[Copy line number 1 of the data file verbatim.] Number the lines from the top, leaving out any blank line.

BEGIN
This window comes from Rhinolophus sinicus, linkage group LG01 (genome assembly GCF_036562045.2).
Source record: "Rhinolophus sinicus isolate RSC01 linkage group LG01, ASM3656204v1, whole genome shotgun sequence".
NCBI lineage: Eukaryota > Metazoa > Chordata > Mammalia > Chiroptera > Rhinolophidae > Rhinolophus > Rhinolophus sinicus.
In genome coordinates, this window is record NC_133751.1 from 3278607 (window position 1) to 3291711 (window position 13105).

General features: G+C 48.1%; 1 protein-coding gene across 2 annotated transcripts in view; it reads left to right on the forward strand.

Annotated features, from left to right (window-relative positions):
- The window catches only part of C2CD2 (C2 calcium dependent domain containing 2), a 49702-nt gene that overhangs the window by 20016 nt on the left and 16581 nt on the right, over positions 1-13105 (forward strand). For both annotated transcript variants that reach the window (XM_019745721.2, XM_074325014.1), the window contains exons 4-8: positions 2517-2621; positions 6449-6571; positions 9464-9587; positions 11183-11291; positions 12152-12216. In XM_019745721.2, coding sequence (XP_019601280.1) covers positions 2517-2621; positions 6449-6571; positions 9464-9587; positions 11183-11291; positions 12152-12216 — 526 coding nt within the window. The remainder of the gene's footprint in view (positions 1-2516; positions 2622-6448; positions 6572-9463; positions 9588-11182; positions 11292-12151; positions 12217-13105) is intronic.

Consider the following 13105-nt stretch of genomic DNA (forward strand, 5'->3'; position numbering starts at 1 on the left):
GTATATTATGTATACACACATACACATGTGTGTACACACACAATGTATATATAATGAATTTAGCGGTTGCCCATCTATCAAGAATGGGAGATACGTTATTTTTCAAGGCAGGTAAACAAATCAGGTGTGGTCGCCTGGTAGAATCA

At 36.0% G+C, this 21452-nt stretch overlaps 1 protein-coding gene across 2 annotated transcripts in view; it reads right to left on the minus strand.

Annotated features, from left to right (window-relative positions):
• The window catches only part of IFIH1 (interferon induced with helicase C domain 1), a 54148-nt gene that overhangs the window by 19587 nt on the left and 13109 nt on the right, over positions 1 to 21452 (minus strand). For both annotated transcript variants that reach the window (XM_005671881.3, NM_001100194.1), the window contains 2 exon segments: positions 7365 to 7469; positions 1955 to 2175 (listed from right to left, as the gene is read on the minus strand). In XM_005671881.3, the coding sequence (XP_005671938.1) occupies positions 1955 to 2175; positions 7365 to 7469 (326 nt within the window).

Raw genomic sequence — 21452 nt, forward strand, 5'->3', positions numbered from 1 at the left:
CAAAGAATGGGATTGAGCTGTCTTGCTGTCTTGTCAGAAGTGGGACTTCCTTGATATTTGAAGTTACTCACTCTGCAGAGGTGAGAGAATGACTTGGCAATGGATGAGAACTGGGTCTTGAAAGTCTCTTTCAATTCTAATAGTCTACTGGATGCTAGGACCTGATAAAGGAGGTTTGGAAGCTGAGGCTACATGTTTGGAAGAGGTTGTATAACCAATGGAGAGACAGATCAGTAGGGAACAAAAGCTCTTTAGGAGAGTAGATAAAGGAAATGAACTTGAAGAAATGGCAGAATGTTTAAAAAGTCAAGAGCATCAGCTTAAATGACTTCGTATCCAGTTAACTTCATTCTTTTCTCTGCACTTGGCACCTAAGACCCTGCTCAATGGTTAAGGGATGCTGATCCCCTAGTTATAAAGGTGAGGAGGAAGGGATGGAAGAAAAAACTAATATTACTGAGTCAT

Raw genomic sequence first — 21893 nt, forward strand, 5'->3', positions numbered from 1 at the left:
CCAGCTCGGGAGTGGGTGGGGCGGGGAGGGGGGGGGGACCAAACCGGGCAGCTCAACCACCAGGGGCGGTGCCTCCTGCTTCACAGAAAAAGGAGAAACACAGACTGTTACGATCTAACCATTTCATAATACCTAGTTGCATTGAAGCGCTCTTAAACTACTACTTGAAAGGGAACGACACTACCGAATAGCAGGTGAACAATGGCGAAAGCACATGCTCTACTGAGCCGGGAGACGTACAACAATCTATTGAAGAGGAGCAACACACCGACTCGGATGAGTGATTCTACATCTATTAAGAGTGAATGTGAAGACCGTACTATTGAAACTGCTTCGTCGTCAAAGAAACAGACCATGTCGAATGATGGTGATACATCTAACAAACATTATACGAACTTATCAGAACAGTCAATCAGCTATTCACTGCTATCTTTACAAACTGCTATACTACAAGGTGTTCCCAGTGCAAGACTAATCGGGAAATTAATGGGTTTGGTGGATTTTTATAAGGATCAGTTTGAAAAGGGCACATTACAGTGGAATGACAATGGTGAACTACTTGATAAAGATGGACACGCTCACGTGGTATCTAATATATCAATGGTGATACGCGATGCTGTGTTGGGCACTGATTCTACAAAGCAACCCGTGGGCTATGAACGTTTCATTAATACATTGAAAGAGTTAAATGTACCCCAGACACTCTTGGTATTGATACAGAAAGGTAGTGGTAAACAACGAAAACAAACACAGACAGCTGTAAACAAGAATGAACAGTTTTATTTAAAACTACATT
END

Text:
This window comes from Rhinolophus sinicus, linkage group LG01 (genome assembly GCF_036562045.2).